There are a number of possible explanations for what has been referred to as "hyperproduction" of toxins by some C. difficile strains and not by others. If the positive regulator tcdR was genetically altered in various strains it might result in differing toxin expression between strains. Our sequencing data indicates that the tcdR gene in all strains is identical ruling out genetic differences in the positive regulator gene as an explanation of differences in Toxin A and B production. An alternative mechanism for "hyperproduction" might be that the putative negative regulator tcdC is mutated thereby allowing earlier and more efficient expression of toxin due to the lack of a functional negative regulator. Although there were multiple changes found in tcdC in various strains of C. difficile (e.g. 57A, 83, and 1083) that resulted in predicted truncated proteins that are likely not active, these defects do not always correlate with increased toxin expression. Furthermore, strain ATCC 43255 does not have deletions or mutations in tcdC yet it has the highest levels of Toxin B and Toxin A production in vitro (higher even than the NAP1-related clinical isolates). Strains can differ in the proportion of the population that is in the spore form and this might explain the differences in secreted toxin levels. However, the growth conditions in our study did not result in variation in spore levels for the different strains evaluated. Therefore, the differences in toxin production observed cannot be explained by differences in spore form population. Our data therefore suggest that alterations in the tcdC gene sequence are not accurate predictors of hyper-production of Toxin B or Toxin A.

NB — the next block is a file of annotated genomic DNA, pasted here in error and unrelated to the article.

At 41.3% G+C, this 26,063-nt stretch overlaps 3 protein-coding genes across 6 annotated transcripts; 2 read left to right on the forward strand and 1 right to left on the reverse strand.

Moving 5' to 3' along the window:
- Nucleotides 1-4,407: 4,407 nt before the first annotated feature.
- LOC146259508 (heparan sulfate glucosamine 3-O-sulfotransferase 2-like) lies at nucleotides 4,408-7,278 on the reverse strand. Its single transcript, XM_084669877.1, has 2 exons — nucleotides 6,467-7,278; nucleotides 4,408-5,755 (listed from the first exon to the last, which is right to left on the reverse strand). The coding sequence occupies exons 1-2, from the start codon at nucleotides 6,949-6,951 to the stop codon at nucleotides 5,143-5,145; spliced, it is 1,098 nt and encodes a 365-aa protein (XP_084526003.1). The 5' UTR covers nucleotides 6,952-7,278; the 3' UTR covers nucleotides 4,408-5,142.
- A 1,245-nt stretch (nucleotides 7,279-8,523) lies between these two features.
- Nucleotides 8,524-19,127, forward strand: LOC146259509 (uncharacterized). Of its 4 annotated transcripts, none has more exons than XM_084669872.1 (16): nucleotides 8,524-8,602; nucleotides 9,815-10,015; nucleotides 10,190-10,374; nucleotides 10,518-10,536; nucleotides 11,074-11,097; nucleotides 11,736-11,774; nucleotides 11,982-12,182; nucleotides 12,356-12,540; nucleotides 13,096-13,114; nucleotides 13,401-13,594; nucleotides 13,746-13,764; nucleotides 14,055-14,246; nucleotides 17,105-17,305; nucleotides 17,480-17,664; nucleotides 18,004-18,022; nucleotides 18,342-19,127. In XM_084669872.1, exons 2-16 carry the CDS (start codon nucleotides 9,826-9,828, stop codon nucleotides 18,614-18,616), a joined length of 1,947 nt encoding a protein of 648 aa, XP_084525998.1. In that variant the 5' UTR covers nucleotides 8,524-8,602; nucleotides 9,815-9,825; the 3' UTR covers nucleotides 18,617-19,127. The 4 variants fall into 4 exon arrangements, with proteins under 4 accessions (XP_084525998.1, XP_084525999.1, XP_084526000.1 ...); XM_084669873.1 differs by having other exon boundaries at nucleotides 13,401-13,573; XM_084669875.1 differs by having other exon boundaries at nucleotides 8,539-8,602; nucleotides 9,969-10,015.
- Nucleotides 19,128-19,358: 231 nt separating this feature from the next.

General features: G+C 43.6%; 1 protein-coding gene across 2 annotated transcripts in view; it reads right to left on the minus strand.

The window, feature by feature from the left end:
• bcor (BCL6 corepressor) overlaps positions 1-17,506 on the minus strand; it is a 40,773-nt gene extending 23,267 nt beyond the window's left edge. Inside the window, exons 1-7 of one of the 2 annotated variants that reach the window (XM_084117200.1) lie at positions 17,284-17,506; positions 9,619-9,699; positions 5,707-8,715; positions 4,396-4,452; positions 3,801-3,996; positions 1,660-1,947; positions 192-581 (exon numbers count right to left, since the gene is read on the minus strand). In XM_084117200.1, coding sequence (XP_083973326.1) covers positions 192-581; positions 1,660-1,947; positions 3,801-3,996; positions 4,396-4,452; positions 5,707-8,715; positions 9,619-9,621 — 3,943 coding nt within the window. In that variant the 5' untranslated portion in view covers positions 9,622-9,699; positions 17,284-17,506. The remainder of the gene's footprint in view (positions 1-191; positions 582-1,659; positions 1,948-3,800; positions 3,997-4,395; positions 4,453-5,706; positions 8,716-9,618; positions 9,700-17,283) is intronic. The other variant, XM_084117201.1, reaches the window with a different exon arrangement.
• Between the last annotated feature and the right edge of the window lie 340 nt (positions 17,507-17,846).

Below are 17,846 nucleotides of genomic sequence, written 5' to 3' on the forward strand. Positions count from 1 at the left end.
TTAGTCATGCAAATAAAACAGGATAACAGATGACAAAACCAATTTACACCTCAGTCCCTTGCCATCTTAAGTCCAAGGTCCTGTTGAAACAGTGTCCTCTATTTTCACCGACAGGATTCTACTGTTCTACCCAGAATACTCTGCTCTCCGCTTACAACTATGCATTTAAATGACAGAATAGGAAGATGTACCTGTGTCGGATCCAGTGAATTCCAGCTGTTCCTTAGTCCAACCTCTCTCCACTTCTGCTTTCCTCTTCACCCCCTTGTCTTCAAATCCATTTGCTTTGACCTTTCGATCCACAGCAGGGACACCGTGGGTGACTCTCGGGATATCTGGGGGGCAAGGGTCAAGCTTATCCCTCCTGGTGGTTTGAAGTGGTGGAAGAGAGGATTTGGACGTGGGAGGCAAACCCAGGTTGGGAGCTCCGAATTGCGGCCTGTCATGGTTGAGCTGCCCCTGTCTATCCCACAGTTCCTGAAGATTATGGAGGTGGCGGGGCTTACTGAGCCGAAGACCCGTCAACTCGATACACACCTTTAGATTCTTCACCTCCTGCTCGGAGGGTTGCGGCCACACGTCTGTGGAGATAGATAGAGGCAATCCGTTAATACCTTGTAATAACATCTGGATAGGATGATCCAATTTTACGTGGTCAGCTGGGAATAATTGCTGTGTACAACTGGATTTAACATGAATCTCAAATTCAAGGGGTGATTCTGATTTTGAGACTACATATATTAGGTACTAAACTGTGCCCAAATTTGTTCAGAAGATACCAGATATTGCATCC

The ATCC 43255 strain is a known hyperproducer of Toxin B [6,10,36] and our data for biologically active toxin production in BHI broth culture support this determination. The use of ATCC 43255 as the "type strain" may be misleading as Warny et al. [4] assessed 25 Toxinotype 0 clinical isolates (non NAP1-related) and reported that hyperproduction of toxin is not common in non-NAP1 clinical isolates.

The TcdC protein has a predicted transmembrane domain [34] which was lost for the truncated product and altered amino acid sequence for strains 57A and 83. However, the transmembrane folding motif for TcdC was retained for strain 1083 despite the truncation of this protein. Despite this retained transmembrane motif for strain 1083 it is unlikely that the TcdC protein is fully functional when only a predicted 63 of the total 232 amino acids are present.

Another possible explanation for increased toxin activity in our experiments might be that secretion of the toxins outside the bacterial cell is increased in "hyperproducing" strains. Sequencing of tcdE indicates that there are no differences in this gene in the strains evaluated except for strain 1083 that has a 1 bp deletion that results in a truncated product of 18 amino acids compared to the expected size of 166 amino acids. If secretion was negatively impacted because the TcdE protein product was non-functional (i.e. unable to secrete toxins properly), this might explain why the levels of Toxin B were low in this strain despite the truncation to the tcdC gene that is suspected to predict toxin hyperproduction. Our study evaluated the levels of secreted toxin B, therefore, the levels of toxin detected in our assays would be low if the strain had decreased ability to secrete toxin. However, there are other strains (e.g. 79A292 and 81A330) that are low toxin producers that do not have defects in tcdE. Furthermore, neither ATCC 43255 nor the NAP1-related clinical isolates have defects in tcdE yet they produce high titres of biologically active Toxin B in broth culture.